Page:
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OS Locator update 201405

Posted by robert on 10 May 2014 in English (English)

Ordnance Survey have just released their May 2014 version of OS Locator, the comprehensive gazetteer for GB. According to my calculations there are 17,925 new entries and 13,847 removed entries since the last release in November.

I've updated my comparison tool Musical Chairs with the new data. New entries tend to show up prominently in the "recent relevant updates" view mode for a few days after an update, so this is a good way of taking a look at what's changed in your area.

I'd suggest GB mappers take a look at their area, even if not for the purpose of mapping - new releases of Locator often reveal some interesting things about new building projects and developments.

OS Locator Musical Chairs screenshot from 20140510

OS Locator update 201311

Posted by robert on 5 November 2013 in English (English)

Ordnance Survey have just released their November 2013 version of OS Locator, the comprehensive gazetteer for GB. According to my calculations there are 10,151 new entries and 7,730 removed entries since the last release in November.

I've updated my comparison tool Musical Chairs with the new data. New entries tend to show up prominently in the "recent relevant updates" view mode for a few days after an update, so this is a good way of taking a look at what's changed in your area.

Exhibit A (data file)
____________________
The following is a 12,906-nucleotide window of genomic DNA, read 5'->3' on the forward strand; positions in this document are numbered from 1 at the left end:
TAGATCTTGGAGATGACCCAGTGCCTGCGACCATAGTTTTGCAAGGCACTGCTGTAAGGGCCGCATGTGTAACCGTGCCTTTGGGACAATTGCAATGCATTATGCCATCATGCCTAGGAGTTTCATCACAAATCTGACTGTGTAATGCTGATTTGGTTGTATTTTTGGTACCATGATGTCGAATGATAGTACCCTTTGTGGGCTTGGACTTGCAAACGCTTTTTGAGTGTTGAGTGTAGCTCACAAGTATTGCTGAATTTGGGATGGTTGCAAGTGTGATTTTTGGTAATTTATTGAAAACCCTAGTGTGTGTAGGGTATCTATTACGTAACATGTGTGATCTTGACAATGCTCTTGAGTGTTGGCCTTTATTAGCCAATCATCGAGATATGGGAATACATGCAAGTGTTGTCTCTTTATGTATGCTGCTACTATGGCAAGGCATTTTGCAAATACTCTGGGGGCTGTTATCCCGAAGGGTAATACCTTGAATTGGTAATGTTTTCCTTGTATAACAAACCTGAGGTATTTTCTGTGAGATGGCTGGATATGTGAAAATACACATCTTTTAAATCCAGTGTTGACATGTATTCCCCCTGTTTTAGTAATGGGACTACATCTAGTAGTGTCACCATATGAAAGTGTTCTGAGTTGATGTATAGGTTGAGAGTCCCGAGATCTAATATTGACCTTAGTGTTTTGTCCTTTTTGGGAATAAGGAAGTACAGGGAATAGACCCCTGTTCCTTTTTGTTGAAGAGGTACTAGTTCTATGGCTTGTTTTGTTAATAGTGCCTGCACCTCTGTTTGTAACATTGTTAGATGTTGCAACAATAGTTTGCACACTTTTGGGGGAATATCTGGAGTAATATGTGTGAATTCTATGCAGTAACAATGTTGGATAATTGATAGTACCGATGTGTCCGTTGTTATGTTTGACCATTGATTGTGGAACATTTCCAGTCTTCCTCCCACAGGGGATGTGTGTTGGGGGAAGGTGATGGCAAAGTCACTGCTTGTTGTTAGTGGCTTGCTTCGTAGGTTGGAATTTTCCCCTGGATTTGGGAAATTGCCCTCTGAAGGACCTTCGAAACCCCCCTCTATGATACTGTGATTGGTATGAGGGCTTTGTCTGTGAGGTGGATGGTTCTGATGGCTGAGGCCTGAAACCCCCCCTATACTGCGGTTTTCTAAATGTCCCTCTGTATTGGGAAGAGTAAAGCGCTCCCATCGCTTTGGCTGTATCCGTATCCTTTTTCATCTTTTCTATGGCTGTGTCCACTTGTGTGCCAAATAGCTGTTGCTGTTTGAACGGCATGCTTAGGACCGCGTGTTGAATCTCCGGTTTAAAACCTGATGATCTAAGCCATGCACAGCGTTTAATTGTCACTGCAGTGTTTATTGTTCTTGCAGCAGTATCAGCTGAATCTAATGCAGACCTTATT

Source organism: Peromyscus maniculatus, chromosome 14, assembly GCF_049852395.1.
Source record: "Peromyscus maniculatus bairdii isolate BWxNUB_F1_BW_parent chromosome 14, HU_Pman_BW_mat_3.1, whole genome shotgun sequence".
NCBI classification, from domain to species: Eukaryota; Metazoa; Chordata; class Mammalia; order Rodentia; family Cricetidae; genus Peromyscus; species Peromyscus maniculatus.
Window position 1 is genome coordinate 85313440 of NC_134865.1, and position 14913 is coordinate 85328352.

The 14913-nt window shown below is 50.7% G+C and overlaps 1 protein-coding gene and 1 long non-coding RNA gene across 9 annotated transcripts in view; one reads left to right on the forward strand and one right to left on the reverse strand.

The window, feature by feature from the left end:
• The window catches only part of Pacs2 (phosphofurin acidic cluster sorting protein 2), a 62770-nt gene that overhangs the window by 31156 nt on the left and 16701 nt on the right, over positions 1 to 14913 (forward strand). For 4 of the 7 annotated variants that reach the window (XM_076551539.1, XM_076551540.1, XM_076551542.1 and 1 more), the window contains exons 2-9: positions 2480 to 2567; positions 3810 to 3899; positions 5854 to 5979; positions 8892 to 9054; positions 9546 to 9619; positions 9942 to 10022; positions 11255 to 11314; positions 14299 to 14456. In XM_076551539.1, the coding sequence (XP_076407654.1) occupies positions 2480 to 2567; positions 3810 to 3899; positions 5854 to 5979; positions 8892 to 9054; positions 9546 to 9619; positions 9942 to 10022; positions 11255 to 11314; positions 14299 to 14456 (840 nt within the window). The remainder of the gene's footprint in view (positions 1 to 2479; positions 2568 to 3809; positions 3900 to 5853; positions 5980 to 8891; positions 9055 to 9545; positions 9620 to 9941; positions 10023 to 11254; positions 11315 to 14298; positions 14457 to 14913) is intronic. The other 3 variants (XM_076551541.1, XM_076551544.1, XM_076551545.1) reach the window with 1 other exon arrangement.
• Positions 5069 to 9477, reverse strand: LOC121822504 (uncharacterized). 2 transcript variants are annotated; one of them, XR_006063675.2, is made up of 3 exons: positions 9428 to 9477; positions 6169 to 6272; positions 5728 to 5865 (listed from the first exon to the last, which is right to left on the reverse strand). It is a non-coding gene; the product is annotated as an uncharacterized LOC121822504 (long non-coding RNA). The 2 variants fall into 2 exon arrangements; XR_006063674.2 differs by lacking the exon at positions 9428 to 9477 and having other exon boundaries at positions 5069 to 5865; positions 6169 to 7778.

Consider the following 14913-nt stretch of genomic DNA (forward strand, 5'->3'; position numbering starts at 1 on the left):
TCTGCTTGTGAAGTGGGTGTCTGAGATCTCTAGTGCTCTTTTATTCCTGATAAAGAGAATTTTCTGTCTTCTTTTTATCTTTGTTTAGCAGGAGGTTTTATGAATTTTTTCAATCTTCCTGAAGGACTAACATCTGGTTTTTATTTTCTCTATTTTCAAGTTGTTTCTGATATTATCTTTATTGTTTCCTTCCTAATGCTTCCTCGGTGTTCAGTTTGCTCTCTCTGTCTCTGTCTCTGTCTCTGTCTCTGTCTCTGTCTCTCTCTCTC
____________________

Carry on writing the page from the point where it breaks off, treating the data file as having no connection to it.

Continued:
I'd suggest GB mappers take a look at their area, even if not for the purpose of mapping - new releases of Locator often reveal some interesting things about new building projects and developments.

OS Locator Musical Chairs screenshot from 20131104

It's amazing how far sixteen lines of c++ can get you.

Posted by robert on 24 September 2013 in English (English)

So I was rubbing shoulders with the traditi-gis crowd on Tuesday & Wednesday last week for the FOSS4G GeoHack event in Nottingham University. The team that I gravitated towards was being run by DEFRA folks eagerly clutching copies of their Open Government Licensed air quality data and providing the task of creating an air-quality-aware router for cyclists, walkers or other health conscious individuals.

The data is fairly interesting as it's a mix of measured and modelled data, and the most high-resolution data provided was that which was modelled specifically along a patchy network of major (OS-Meridian-derived from what I could tell) roads - so not necessarily the easiest thing to work with.

The plan from the table involved using postgis & pgRouting to route along the provided linestrings & build a web interface on openlayers for users. Now, OS Meridian isn't known for being particularly routable at the best of times, and the patchy nature of the provided linestrings was making this look like a daunting problem. On top of that I personally was worried about the ambition of building from scratch a from-to routing interface on top of openlayers in the remaining time (I've spent two day stints just working on single fiddly javascript bugs on web maps before). The stumbling hurdle seemed to be that everyone was running a windows on their laptops and so needed to negotiate use of a "server" with the requisite software installed for their purposes.